Buncombe continues to see high COVID-19 unemployment
With apologies to T. S. Eliot, April was the among the cruelest months for Buncombe County workers. According to data released May 28 by the N.C. Department of Commerce, 13,059 Buncombe residents filed unmployment insurance claims for the first time in April after losing their jobs due to COVID-19, down slightly from 13,255 initial claims in March.
The county, North Carolina’s seventh-most populous, was fifth on the state’s list of counties by number of COVID-19 claimants in April. Of those claims, 21.7% were from workers in the leisure and hospitality industries, while 15.6% were from the trade, transportation and utilities sector.
State data suggests that the job losses have disproportionately impacted the county’s millennial workers. Employees ages 25-34 made up 26.9% of Buncombe’s initial claims in April, compared with 24.2% of claims statewide. Older workers in the county appear to have fared better, with those ages 45-54 making up just 16.8% of first-time claims compared with 19.3% across the state.
The picture is even more sobering for the four-county Asheville metropolitan statistical area, which also includes Henderson, Haywood and Madison counties. According to an analysis of state Department of Commerce data by Asheville-based accounting firm Johnson Price Sprinkle, the Asheville MSA lost 36,400 jobs — 18.3% of its total workforce — in April.
That percentage loss effectively ties Asheville with Hickory and Greensboro-High Point as the state’s worst-hit metros. In comparison, the Charlotte MSA lost 13.2% of workers in April, while New Bern saw the least impact, with only 8% of its workforce laid off.
Gone but not forgotten
Statistics aside, the area is beginning to see the first wave of permanent business closures as owners, unable to bounce back from significant revenue losses, make the difficult decision to shutter for good.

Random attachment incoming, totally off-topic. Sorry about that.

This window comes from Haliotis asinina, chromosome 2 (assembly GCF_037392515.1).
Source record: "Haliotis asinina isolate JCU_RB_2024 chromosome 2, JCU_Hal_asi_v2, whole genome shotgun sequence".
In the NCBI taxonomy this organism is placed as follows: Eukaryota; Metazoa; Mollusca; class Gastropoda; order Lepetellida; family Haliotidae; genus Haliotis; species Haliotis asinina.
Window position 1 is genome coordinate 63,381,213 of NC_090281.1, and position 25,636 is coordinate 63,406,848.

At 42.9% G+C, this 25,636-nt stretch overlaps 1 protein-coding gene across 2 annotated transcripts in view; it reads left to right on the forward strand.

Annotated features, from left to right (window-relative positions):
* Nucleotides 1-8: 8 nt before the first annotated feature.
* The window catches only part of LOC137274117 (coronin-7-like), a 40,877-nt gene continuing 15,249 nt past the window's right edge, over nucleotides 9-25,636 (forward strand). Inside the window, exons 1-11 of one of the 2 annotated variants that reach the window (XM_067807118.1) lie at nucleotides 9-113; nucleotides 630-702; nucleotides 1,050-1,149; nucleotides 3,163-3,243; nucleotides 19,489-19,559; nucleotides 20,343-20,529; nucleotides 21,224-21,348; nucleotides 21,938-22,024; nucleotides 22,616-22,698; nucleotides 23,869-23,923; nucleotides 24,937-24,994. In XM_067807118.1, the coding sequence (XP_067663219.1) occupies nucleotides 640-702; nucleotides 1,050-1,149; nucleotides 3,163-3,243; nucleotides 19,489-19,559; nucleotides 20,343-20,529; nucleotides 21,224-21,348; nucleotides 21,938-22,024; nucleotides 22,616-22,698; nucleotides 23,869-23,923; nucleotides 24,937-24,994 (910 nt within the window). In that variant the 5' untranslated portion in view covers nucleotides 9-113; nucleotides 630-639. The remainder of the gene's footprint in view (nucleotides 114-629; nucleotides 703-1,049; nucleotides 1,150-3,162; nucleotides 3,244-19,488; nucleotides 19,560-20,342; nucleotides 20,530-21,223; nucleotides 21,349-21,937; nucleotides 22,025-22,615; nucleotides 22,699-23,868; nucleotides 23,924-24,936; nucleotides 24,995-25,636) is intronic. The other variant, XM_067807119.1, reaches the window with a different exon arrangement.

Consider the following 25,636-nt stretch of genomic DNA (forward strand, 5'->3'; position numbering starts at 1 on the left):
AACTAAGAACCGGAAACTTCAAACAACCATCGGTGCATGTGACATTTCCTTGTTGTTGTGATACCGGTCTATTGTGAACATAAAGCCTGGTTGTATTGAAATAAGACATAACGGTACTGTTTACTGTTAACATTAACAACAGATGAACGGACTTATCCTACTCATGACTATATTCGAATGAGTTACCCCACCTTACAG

Addissae Ethiopian Restaurant, which has operated at 48 Commerce St. in downtown Asheville for the last five years, cited the owners’ ages as among the reasons for its closure.
“This has been an incredibly hard decision to make because Addissae has been doing so well and we have had so many old and new friends coming to enjoy our food,” Addissae owners Neeraj Kebede and Victoria Supriti Schomer announced on the restaurant’s Facebook page. “But the current COVID-19 situation, and our older ages, have made us choose to not go on.”
The Asheville School of Massage and Yoga in West Asheville, Futo Buta Ramen House, which opened at 121 Biltmore Ave. in November, Margaret and Maxwell Wine Salon and Rezaz Pan Medeterranean in Biltmore Village, and Native Kitchen and Social Pub in Swannanoa all join the ranks of the pandemic’s business casualties.
“It is with heavy hearts that we have come to the decision not to reopen Native in the near future,” the Native Kitchen owners announced in a May 8 Facebook post. “Over the past eight years, we have loved sharing in your celebrations, anniversaries and special moments. Of all the things we will miss about Native, and there are so many, the most significant will be the relationships and memories that were created with so many of you.”